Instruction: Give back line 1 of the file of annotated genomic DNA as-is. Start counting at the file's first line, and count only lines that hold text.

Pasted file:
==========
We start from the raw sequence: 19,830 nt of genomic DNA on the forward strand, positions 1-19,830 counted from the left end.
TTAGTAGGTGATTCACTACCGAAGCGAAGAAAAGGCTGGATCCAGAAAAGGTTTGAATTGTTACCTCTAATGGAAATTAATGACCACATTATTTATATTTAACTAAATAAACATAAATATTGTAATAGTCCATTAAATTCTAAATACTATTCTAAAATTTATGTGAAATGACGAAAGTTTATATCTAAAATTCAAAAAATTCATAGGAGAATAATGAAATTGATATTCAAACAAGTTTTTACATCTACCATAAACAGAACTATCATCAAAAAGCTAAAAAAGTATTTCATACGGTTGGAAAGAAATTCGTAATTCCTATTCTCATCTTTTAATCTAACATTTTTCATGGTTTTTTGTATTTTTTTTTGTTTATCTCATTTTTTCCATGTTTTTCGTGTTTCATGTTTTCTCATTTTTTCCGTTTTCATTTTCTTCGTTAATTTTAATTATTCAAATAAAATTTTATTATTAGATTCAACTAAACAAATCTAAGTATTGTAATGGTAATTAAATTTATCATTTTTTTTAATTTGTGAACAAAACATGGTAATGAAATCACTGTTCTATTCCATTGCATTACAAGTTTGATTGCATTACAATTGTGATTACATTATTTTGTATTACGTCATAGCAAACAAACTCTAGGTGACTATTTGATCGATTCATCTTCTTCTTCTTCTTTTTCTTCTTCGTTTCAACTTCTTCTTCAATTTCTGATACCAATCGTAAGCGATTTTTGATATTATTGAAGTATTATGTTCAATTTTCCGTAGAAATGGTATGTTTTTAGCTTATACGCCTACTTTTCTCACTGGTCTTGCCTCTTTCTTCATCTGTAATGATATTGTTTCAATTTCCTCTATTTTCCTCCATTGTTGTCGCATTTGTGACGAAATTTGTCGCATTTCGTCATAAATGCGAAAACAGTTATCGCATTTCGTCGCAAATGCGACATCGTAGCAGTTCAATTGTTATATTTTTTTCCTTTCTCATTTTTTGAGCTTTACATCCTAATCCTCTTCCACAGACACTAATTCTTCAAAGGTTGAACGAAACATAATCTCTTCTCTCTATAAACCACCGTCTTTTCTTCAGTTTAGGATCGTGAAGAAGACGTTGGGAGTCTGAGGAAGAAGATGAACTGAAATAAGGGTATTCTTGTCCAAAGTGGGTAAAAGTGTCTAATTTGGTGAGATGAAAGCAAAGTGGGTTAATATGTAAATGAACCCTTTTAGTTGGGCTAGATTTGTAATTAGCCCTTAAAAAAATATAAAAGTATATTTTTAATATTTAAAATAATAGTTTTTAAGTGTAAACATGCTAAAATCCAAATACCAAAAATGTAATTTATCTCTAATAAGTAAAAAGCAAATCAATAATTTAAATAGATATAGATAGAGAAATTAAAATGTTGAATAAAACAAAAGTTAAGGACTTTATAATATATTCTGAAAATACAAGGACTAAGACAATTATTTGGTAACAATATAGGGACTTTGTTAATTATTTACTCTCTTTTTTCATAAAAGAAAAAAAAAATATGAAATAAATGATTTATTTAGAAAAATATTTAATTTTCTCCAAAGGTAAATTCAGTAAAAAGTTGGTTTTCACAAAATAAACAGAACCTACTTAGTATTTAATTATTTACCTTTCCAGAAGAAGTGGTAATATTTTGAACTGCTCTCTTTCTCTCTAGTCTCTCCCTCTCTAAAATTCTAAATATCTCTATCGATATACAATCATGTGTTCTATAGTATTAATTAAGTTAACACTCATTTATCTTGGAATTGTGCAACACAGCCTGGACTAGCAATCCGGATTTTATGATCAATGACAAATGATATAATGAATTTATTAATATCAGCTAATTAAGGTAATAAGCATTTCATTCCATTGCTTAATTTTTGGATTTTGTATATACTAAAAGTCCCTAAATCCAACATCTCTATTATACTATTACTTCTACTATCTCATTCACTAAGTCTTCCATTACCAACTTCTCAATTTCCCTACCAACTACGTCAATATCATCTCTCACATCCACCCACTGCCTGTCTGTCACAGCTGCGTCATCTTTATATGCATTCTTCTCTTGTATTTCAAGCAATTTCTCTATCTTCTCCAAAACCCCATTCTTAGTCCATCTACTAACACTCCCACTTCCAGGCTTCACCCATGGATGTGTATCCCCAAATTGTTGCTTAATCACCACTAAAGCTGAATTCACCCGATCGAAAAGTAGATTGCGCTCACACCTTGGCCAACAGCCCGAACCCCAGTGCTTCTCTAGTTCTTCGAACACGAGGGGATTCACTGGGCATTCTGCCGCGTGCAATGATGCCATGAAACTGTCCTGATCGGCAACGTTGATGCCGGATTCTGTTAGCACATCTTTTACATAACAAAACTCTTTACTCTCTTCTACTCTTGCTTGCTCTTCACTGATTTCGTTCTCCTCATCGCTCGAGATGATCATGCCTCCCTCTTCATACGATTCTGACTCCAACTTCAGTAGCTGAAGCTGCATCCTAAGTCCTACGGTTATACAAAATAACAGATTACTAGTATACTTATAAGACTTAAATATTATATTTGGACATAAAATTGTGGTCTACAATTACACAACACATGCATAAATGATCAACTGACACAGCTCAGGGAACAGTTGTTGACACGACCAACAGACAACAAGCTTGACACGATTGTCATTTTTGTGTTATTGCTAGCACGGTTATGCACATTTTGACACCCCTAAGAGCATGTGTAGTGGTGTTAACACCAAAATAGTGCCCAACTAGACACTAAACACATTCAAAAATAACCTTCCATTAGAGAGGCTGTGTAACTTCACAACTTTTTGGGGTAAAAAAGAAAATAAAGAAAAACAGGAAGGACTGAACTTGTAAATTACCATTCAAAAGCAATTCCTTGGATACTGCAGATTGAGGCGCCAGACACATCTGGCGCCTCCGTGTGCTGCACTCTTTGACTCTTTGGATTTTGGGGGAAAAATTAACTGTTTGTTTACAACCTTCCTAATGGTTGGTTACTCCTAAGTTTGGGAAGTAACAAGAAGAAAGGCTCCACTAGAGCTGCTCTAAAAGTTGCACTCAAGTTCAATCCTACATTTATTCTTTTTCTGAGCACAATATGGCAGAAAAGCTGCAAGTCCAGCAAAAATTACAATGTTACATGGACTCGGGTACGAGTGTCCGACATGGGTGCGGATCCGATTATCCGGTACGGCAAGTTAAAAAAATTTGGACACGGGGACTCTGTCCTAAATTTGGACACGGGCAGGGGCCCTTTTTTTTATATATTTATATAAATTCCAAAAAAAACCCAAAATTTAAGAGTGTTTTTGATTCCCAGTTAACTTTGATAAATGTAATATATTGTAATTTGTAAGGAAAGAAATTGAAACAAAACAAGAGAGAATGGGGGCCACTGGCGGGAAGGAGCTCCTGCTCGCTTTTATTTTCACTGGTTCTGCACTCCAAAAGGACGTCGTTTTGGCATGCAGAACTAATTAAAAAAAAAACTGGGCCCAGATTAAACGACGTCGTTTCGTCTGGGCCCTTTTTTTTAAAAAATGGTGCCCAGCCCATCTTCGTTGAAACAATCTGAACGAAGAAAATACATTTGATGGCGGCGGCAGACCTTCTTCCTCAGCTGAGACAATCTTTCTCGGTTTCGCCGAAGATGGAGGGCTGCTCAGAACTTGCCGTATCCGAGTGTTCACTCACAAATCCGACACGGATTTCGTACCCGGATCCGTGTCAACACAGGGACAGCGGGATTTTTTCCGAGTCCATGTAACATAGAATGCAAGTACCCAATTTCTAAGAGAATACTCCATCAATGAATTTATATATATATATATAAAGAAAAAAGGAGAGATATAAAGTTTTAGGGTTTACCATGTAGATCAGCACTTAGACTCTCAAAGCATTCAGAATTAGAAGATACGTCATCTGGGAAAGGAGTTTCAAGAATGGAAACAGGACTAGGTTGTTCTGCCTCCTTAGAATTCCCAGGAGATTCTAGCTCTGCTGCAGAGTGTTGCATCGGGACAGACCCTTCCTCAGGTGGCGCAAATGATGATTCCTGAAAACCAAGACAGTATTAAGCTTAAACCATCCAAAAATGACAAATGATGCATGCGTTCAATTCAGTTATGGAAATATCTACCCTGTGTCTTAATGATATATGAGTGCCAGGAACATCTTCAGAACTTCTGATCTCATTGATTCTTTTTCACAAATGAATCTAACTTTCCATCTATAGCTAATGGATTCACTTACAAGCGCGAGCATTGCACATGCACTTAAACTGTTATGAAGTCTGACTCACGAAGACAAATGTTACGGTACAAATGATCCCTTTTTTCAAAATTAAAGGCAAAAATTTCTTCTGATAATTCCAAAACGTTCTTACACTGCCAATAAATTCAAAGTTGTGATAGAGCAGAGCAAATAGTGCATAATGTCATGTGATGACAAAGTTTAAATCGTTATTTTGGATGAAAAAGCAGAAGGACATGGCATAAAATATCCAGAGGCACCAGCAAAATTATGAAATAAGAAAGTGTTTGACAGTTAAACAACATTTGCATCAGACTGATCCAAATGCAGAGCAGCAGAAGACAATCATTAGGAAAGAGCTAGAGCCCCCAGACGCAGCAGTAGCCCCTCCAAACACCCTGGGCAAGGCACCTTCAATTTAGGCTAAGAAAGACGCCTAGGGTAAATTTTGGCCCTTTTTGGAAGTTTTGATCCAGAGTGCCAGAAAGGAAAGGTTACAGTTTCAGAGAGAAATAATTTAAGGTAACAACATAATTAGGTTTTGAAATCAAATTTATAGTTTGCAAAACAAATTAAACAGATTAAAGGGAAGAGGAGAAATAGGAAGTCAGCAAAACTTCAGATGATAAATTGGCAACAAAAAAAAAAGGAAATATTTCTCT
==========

We start from the raw sequence: 19,830 nt of genomic DNA on the forward strand, positions 1-19,830 counted from the left end.